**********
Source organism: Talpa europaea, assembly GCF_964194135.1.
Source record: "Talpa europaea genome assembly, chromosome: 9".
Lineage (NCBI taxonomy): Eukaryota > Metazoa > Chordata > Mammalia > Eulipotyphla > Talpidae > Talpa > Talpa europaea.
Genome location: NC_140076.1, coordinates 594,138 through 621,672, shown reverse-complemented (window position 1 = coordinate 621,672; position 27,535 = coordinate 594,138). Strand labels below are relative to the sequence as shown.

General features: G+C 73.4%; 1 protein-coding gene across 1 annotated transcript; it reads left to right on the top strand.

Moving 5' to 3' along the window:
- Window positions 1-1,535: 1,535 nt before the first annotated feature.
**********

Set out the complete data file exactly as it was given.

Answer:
Source organism: Talpa europaea, assembly GCF_964194135.1.
Source record: "Talpa europaea genome assembly, chromosome: 9".
Lineage (NCBI taxonomy): Eukaryota > Metazoa > Chordata > Mammalia > Eulipotyphla > Talpidae > Talpa > Talpa europaea.
Genome location: NC_140076.1, coordinates 594,138 through 621,672, shown reverse-complemented (window position 1 = coordinate 621,672; position 27,535 = coordinate 594,138). Strand labels below are relative to the sequence as shown.

General features: G+C 73.4%; 1 protein-coding gene across 1 annotated transcript; it reads left to right on the top strand.

Moving 5' to 3' along the window:
- Window positions 1-1,535: 1,535 nt before the first annotated feature.